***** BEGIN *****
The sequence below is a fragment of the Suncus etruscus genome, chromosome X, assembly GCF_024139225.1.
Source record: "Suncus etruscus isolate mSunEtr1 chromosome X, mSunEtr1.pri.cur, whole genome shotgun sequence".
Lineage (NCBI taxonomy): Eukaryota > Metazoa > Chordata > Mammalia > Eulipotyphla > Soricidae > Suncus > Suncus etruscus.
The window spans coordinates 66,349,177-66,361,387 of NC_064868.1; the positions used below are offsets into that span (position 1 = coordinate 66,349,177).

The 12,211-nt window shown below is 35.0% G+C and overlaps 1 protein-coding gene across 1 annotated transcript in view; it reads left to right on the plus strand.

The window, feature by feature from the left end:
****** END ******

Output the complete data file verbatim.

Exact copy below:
The sequence below is a fragment of the Suncus etruscus genome, chromosome X, assembly GCF_024139225.1.
Source record: "Suncus etruscus isolate mSunEtr1 chromosome X, mSunEtr1.pri.cur, whole genome shotgun sequence".
Lineage (NCBI taxonomy): Eukaryota > Metazoa > Chordata > Mammalia > Eulipotyphla > Soricidae > Suncus > Suncus etruscus.
The window spans coordinates 66,349,177-66,361,387 of NC_064868.1; the positions used below are offsets into that span (position 1 = coordinate 66,349,177).

The 12,211-nt window shown below is 35.0% G+C and overlaps 1 protein-coding gene across 1 annotated transcript in view; it reads left to right on the plus strand.

The window, feature by feature from the left end: